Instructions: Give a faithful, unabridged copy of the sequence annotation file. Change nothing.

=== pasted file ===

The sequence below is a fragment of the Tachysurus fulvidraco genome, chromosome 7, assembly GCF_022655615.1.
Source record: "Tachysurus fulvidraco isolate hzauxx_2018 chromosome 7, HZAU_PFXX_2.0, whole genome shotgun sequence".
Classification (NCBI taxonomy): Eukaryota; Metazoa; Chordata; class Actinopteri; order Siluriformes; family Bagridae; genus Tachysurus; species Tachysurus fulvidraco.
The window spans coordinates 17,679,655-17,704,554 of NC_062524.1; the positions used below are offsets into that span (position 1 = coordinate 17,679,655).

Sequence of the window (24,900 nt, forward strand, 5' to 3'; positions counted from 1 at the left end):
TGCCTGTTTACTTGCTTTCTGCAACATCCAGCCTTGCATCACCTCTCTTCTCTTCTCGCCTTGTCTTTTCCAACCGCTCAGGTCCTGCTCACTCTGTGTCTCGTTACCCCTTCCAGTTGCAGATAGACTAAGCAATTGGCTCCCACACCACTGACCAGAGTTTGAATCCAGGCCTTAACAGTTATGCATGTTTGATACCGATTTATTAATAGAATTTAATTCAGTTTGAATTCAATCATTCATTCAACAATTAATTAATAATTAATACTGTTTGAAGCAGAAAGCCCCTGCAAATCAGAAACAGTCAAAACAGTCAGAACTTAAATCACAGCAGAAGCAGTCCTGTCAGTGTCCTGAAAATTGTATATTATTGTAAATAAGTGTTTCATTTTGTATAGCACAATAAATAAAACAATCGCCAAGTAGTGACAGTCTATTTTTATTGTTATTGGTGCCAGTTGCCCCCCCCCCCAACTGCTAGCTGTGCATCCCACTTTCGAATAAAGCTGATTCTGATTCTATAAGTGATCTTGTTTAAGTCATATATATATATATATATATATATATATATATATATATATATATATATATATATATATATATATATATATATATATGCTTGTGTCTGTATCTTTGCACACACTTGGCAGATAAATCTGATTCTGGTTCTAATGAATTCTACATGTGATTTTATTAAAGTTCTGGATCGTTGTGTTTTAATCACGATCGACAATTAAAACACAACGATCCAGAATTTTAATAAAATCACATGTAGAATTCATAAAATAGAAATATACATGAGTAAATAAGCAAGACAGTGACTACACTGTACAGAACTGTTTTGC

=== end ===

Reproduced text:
The sequence below is a fragment of the Tachysurus fulvidraco genome, chromosome 7, assembly GCF_022655615.1.
Source record: "Tachysurus fulvidraco isolate hzauxx_2018 chromosome 7, HZAU_PFXX_2.0, whole genome shotgun sequence".
Classification (NCBI taxonomy): Eukaryota; Metazoa; Chordata; class Actinopteri; order Siluriformes; family Bagridae; genus Tachysurus; species Tachysurus fulvidraco.
The window spans coordinates 17,679,655-17,704,554 of NC_062524.1; the positions used below are offsets into that span (position 1 = coordinate 17,679,655).

Sequence of the window (24,900 nt, forward strand, 5' to 3'; positions counted from 1 at the left end):
TGCCTGTTTACTTGCTTTCTGCAACATCCAGCCTTGCATCACCTCTCTTCTCTTCTCGCCTTGTCTTTTCCAACCGCTCAGGTCCTGCTCACTCTGTGTCTCGTTACCCCTTCCAGTTGCAGATAGACTAAGCAATTGGCTCCCACACCACTGACCAGAGTTTGAATCCAGGCCTTAACAGTTATGCATGTTTGATACCGATTTATTAATAGAATTTAATTCAGTTTGAATTCAATCATTCATTCAACAATTAATTAATAATTAATACTGTTTGAAGCAGAAAGCCCCTGCAAATCAGAAACAGTCAAAACAGTCAGAACTTAAATCACAGCAGAAGCAGTCCTGTCAGTGTCCTGAAAATTGTATATTATTGTAAATAAGTGTTTCATTTTGTATAGCACAATAAATAAAACAATCGCCAAGTAGTGACAGTCTATTTTTATTGTTATTGGTGCCAGTTGCCCCCCCCCCCAACTGCTAGCTGTGCATCCCACTTTCGAATAAAGCTGATTCTGATTCTATAAGTGATCTTGTTTAAGTCATATATATATATATATATATATATATATATATATATATATATATATATATATATATATATATATATATATATATATGCTTGTGTCTGTATCTTTGCACACACTTGGCAGATAAATCTGATTCTGGTTCTAATGAATTCTACATGTGATTTTATTAAAGTTCTGGATCGTTGTGTTTTAATCACGATCGACAATTAAAACACAACGATCCAGAATTTTAATAAAATCACATGTAGAATTCATAAAATAGAAATATACATGAGTAAATAAGCAAGACAGTGACTACACTGTACAGAACTGTTTTGC